Dave McMenaminESPN Writer3 minute read
SALT LAKE CITY — It’s safe to say people know who Mac McClung is by now.
Once the poster boy for the NBA All-Star Slam Dunk Contest’s path to irrelevance, sporting a cast of obscure participants rather than the certified stars of the past, McClung stole the show as if he were Michael Jordan or Dominique Wilkins. .
With just two games of NBA experience under his belt during his previous stints with the Los Angeles Lakers and Chicago Bulls, McClung signed a two-way contract with the Philadelphia 76ers earlier in the week and dominated the Saturday’s dunk contest with a near-perfect performance. .
“I feel like from the start I was the underdog,” McClung said afterwards. “Even when I was younger. … Just proving you’re right, not others wrong, brings a little more satisfaction.”
Three of McClung’s four dunks earned him 50s in a row by the judging panel, and he completed them all on his first attempt, generating a palpable buzz in the Vivint Arena crowd as he prepared for each next thing.
McClung gained an online following in high school for YouTube compilations of his dunks that seemed otherworldly for a guy who is now listed at a generous 6-foot-2, 185 pounds and was even shorter at the time. Despite his height, McClung said watching the classic showdown between Zach LaVine and Aaron Gordon in the 2016 slam dunk contest made him dream of one day being a part of it.
McClung opened the contest with 50s across the board, as he took the ball from a friend sitting on the shoulders of another friend – Chase Skinkis, who identifies himself as a “vertical leap specialist”; and his high school buddy, Bradley Dean – and first slammed him against the backboard, then put him through the hoop.
“We just wanted to try to invent something that we had never seen before and the first dunk, I had never seen before, so hopefully that’s not out there,” McClung said.
His second dunk, a whirling, two-handed, 360-degree chopper, earned him a 49.8. Lisa Leslie was the only judge to stop it from opening with two consecutive perfect scores. He started the final round by again taking the ball from another friend who was holding it above his head – just one person this time, Skinkis – and performed a pronounced double push-up before finishing the dunk with a backhand with two hands. He won 50 more.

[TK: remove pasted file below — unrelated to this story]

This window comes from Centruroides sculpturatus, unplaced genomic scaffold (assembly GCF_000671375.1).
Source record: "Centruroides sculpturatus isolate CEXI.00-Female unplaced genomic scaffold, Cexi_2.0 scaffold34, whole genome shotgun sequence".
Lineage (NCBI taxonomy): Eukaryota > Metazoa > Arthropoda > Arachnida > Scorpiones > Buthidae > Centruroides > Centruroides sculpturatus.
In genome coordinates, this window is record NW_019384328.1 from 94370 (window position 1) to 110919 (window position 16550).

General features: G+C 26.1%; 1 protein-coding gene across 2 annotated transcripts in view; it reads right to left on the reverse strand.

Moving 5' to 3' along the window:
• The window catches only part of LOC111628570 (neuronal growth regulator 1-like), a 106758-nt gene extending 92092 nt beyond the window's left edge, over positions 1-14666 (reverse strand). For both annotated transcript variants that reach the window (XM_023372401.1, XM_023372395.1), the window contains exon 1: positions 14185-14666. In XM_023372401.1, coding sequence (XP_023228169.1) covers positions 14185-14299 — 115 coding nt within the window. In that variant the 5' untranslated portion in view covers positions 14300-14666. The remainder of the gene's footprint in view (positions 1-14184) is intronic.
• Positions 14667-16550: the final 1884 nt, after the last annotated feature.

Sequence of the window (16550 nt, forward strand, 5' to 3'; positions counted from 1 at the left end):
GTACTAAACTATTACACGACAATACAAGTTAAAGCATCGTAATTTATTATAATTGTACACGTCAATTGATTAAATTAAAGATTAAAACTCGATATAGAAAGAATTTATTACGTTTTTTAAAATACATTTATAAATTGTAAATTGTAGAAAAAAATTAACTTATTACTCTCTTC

For his final flourish, McClung donned his Gate City (Virginia) high school uniform over his red Sixers uniform and threw a 540-degree two-handed dunk – one and a half turns in the air – running away with the trophy.
The judges – Karl Malone, Dominique Wilkins, Jamal Crawford, Harold Miner and Leslie – all gave him a 50 once again.
“Being from a small town, Gate City, of 1,600 people, and now we’re on this stage,” McClung said. “It was just amazing.”
After his final dunk, McClung was surrounded by a euphoric group of All-Stars in attendance, stunned by what they had just witnessed. He waved at the camera, “It’s over!”, mimicking Kenny Smith’s famous broadcast call during Vince Carter’s legendary dunk contest victory in Oakland in 2000.
“I think something took hold of me, I don’t know what it was,” McClung said of the gesture. “I wasn’t really thinking at the time, it was just something that happened to be honest with you.”
McClung said he wasn’t able to complete the 540-degree dunk in pre-contest practices, but was confident in the timing based on how his night was going to go.
McClung edged Trey Murphy III of the New Orleans Pelicans in the final round. Jericho Sims of the New York Knicks and Kenyon Martin Jr. of the Houston Rockets retired after the first round.
McClung received the trophy from Julius “Dr. J” Erving on center court. The NBA redesigned the dunk contest trophy this year and named it after the Sixers star.
McClung said he would be back to defend his crown in next year’s All-Star Game in Indianapolis, should the league invite him back.
“It’s all been a blur,” McClung said. “You really can do whatever you want to do… If you show up and put your mind to it, you can literally live your life and reinvent yourself every day.”
Next week, he’ll join Philadelphia, looking to break up coach Doc Rivers’ rotation as the team prepares for the playoffs.
“I don’t really follow what other people think, good or bad, I stay the course,” McClung said when asked about his getaway night. “My goal is to make an impact in the NBA and I’m going to keep working until that happens.”